Ask the Autosavants: Will the VW Beetle Drop Its “Chick Car” Rep?

By Chris Haak

From the moment it was first displayed, Volkwagen executives have gone to great lengths to point out that the new Beetle (not the New Beetle, mind you) will appeal much more to male buyers than did the previous model.  Of course, when the Beetle’s first publicity stunt is a giveaway on Oprah, I’m not sure how serious VW is about boosting the testosterone levels of their classically-shaped hatchback.

Nonetheless, even the press release makes no bones about the company’s intent to shift Beetle buyer demographics from a 65/35 female/male split to something closer to 50/50:

Placing the original Beetle and the 21st Century Beetle next to one another, it’s clear that the lines of the rear sections are nearly identical, but the overall look is bolder and more dynamic. The Beetle also breaks free of the design geometry defined by three semi-circles—front fender, rear fender, and domed roof above it. The roof profile actually runs distinctly lower and can be considered a development of the Ragster concept car shown in Detroit in 2005. As a result, the new Beetle is bolder, more dynamic, and more masculine.

The new car’s proportions are growing on me a bit since I first saw it in silhouette.  My initial thought was that by lowering the roof and stretching the hood, the car looked closer to just any front wheel drive car with a long front overhang.  Now that I’ve studied the proportions of the original Type 1, it’s clear that Dr. Porsche’s design was anything but “cab forward.”  And the lowered suspension, larger wheels, and excellent VW 2.0T engine will certainly make the car more appealing to me.

Yet I still wonder how many males will embrace the Beetle – particularly the younger males that Volkswagen is targeting.  The company not only hopes to trend the car’s buyer demographics to the more masculine side, but also to lower the average buyer age from 58 to 36.  So who’s going to step up and be the first guy to embrace the sportiness of the Beetle Turbo?  I am pretty sure that the new car’s interior doesn’t come with a bud vase anymore, but it seems to me that the buyers that VW intends to capture with the Beetle will be more likely to gravitate toward the GTI, with its classic hot hatch shape and already-established reputation among young males.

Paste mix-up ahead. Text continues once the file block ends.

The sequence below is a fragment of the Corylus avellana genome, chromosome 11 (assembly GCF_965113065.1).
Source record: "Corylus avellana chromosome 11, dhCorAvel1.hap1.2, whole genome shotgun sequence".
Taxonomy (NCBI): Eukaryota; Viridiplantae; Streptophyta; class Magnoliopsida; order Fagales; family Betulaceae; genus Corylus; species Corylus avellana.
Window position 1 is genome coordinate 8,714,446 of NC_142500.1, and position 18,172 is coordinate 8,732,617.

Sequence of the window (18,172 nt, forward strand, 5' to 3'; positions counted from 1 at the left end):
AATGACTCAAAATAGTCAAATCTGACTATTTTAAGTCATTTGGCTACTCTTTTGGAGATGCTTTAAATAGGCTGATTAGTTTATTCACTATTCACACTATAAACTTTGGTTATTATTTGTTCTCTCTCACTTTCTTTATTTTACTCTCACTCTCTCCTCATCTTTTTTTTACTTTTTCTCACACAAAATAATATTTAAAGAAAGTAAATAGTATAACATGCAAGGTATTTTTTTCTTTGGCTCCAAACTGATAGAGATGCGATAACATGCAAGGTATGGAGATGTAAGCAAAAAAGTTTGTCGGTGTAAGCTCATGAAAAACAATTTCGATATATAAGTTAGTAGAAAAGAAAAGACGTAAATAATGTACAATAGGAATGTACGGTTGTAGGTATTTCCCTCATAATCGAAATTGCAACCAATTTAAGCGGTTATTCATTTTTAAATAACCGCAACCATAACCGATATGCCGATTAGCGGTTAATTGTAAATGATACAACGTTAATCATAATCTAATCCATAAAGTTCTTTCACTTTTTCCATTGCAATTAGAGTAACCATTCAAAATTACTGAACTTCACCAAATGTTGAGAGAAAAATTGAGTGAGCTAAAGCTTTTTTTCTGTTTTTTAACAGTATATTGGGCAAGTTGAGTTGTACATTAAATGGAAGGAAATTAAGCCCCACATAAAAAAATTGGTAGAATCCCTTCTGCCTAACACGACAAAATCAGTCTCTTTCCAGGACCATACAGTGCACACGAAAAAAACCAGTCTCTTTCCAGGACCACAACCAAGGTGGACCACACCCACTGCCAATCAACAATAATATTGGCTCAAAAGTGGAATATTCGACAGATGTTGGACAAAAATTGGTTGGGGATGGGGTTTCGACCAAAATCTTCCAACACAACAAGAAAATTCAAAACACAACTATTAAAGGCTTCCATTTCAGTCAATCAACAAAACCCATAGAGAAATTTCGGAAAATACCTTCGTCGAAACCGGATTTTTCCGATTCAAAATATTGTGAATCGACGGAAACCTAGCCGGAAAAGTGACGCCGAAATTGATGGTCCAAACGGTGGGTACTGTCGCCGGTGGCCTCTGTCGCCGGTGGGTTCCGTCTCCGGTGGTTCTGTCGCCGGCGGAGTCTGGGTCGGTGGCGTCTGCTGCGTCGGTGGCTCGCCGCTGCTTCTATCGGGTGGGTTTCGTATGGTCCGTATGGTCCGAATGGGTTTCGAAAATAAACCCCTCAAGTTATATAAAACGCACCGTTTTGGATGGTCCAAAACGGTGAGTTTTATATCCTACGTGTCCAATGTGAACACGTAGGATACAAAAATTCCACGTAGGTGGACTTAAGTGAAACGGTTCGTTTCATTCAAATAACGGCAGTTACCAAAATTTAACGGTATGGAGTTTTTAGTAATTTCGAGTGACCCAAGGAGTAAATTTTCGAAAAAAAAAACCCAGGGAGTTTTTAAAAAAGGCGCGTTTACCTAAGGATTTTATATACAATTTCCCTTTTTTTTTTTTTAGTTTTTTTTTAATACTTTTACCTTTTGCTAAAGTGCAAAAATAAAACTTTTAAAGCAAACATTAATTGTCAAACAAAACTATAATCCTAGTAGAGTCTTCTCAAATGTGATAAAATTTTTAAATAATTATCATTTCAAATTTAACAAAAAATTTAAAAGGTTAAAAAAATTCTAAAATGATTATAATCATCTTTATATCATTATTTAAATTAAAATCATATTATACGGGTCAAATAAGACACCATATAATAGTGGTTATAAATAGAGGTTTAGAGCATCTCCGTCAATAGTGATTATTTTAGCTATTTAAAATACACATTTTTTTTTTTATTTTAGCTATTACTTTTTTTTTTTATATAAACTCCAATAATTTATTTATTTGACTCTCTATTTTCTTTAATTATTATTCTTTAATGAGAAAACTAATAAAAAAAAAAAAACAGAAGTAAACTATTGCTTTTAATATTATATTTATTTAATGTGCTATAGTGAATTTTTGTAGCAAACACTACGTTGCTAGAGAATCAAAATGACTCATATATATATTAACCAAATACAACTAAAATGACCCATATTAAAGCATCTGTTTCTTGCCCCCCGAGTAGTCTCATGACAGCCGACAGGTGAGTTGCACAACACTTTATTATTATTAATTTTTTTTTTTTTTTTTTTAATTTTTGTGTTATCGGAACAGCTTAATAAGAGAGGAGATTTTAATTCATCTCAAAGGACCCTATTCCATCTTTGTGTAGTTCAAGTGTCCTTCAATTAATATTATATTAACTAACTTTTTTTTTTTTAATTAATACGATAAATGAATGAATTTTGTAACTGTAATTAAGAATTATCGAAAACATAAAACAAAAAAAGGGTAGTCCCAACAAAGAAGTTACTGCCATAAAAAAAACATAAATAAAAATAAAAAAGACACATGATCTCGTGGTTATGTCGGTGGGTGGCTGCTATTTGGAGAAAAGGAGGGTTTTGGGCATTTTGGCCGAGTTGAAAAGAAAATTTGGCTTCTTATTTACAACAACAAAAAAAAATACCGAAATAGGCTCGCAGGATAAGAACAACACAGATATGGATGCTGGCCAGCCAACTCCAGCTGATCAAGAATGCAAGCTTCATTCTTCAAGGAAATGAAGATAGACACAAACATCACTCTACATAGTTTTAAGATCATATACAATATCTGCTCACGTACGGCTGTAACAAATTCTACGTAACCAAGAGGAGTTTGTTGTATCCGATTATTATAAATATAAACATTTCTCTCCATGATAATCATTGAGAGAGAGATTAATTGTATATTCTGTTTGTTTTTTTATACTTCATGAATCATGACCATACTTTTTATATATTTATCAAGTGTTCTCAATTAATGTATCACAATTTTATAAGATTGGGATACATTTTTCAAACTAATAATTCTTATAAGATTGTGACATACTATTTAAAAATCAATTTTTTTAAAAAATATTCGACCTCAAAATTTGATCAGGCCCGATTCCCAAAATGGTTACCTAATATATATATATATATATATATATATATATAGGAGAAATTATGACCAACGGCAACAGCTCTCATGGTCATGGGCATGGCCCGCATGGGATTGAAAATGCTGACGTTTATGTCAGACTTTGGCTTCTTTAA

I’ve been wrong in predictions about VW before – thinking that the 2011 decontented (but cheaper) Jetta would not be competitive, but it’s tearing up the sales charts.  So what do you think?  Will males embrace the 2012 VW Beetle?  Will the car drop its “chick car” reputation?  Have your say below.

Author: Chris Haak

Chris is Autosavant's Managing Editor. He has a lifelong love of everything automotive, having grown up as the son of a car dealer. A married father of two sons, Chris is also in the process of indoctrinating them into the world of cars and trucks.

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  1. It’s hard to know, with a bigger competition from one corner with the Mini and Fiat 500 and from the other corner with the Ford Fiesta/Mazda 2, Honda Fit, upcoming Chevrolet Sonic, 2012 Toyota Yaris and Nissan Versa. It might be a tough challenge for VW.

    On the other hand if VW had bring the new Scirocco here in North America, it would had bring additionnal male buyers but VW had other plans….

  2. It’s weird, because I grew up in the late 1960s/early 1970s, and I don’t recall the original having a “girl car” reputation at all … It was a hippy-mobile, dune-buggy platform and recipient of the occasional crazy engine swap. That being said, your point about the GTI is a good one, and I think VW would have been better suited taking the newest Beetle back to its roots as a funky piece of low-cost transportation.

    The front end is notably more aggressive-looking, though.

  3. Loses my vote. It looks like it’s squatting. I agree with Mr. Krome. The ’60s/’70s Beetles were hippie-mobiles. They were funky; they were cool. This, well…. How far is the nearest Fiat dealer?

  4. @Charles Krome

    While the “New Beetle” isn’t back to its roots of low-cost transportation. VW decided to try it back to its roots ironically with the other models of its line-up with the Jetta and to a latter extent, the Passat.

  5. Nope, they’re not going to shake the “chick car” thing. And, BTW, the original was for free thinkers and non-conformists of all type, not just hippies.

  6. If they produced a modded out performance model with the same performance as the GTI, and produced an even higher performance model that matched the R36, that would go a long way towards getting men interested in the Beetle.

  7. I’ll let you know when I’ve seen one. Better yet, when I’ve driven one.

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